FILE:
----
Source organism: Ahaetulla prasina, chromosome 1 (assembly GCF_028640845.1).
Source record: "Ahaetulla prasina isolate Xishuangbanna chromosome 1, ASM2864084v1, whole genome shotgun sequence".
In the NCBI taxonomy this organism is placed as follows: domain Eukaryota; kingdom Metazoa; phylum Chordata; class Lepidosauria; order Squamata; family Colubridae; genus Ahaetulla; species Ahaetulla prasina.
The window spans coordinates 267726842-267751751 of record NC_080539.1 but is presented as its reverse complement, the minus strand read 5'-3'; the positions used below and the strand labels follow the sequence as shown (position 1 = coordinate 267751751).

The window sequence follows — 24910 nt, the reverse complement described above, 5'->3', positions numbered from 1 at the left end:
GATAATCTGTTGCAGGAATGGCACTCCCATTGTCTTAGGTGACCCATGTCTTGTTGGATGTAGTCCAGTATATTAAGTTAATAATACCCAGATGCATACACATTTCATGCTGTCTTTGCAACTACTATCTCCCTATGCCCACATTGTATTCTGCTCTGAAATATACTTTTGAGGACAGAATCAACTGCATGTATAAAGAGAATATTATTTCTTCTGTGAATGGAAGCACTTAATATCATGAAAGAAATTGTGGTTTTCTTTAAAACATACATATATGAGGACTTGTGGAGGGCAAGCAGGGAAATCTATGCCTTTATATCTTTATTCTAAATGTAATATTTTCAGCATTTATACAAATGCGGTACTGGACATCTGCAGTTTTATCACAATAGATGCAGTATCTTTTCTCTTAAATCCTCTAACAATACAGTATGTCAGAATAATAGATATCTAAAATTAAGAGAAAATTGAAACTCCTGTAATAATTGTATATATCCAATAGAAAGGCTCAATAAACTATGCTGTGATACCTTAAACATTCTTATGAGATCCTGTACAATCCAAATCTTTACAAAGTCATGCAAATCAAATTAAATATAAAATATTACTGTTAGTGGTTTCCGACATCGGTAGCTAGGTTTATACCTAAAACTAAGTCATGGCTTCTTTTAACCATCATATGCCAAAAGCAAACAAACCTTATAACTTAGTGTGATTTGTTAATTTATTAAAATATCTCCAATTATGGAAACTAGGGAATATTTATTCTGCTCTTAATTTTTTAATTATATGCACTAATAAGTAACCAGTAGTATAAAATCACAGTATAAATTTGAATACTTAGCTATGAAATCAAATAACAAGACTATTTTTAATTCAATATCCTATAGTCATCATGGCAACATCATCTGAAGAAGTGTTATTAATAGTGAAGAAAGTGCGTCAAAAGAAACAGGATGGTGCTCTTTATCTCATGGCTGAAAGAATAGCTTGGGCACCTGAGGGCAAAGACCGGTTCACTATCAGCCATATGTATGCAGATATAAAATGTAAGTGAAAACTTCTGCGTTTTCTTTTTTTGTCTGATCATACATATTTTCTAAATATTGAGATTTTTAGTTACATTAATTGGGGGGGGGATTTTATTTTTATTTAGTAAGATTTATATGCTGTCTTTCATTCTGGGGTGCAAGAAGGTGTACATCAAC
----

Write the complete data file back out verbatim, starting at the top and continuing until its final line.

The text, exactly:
Source organism: Ahaetulla prasina, chromosome 1 (assembly GCF_028640845.1).
Source record: "Ahaetulla prasina isolate Xishuangbanna chromosome 1, ASM2864084v1, whole genome shotgun sequence".
In the NCBI taxonomy this organism is placed as follows: domain Eukaryota; kingdom Metazoa; phylum Chordata; class Lepidosauria; order Squamata; family Colubridae; genus Ahaetulla; species Ahaetulla prasina.
The window spans coordinates 267726842-267751751 of record NC_080539.1 but is presented as its reverse complement, the minus strand read 5'-3'; the positions used below and the strand labels follow the sequence as shown (position 1 = coordinate 267751751).

The window sequence follows — 24910 nt, the reverse complement described above, 5'->3', positions numbered from 1 at the left end:
GATAATCTGTTGCAGGAATGGCACTCCCATTGTCTTAGGTGACCCATGTCTTGTTGGATGTAGTCCAGTATATTAAGTTAATAATACCCAGATGCATACACATTTCATGCTGTCTTTGCAACTACTATCTCCCTATGCCCACATTGTATTCTGCTCTGAAATATACTTTTGAGGACAGAATCAACTGCATGTATAAAGAGAATATTATTTCTTCTGTGAATGGAAGCACTTAATATCATGAAAGAAATTGTGGTTTTCTTTAAAACATACATATATGAGGACTTGTGGAGGGCAAGCAGGGAAATCTATGCCTTTATATCTTTATTCTAAATGTAATATTTTCAGCATTTATACAAATGCGGTACTGGACATCTGCAGTTTTATCACAATAGATGCAGTATCTTTTCTCTTAAATCCTCTAACAATACAGTATGTCAGAATAATAGATATCTAAAATTAAGAGAAAATTGAAACTCCTGTAATAATTGTATATATCCAATAGAAAGGCTCAATAAACTATGCTGTGATACCTTAAACATTCTTATGAGATCCTGTACAATCCAAATCTTTACAAAGTCATGCAAATCAAATTAAATATAAAATATTACTGTTAGTGGTTTCCGACATCGGTAGCTAGGTTTATACCTAAAACTAAGTCATGGCTTCTTTTAACCATCATATGCCAAAAGCAAACAAACCTTATAACTTAGTGTGATTTGTTAATTTATTAAAATATCTCCAATTATGGAAACTAGGGAATATTTATTCTGCTCTTAATTTTTTAATTATATGCACTAATAAGTAACCAGTAGTATAAAATCACAGTATAAATTTGAATACTTAGCTATGAAATCAAATAACAAGACTATTTTTAATTCAATATCCTATAGTCATCATGGCAACATCATCTGAAGAAGTGTTATTAATAGTGAAGAAAGTGCGTCAAAAGAAACAGGATGGTGCTCTTTATCTCATGGCTGAAAGAATAGCTTGGGCACCTGAGGGCAAAGACCGGTTCACTATCAGCCATATGTATGCAGATATAAAATGTAAGTGAAAACTTCTGCGTTTTCTTTTTTTGTCTGATCATACATATTTTCTAAATATTGAGATTTTTAGTTACATTAATTGGGGGGGGGATTTTATTTTTATTTAGTAAGATTTATATGCTGTCTTTCATTCTGGGGTGCAAGAAGGTGTACATCAAC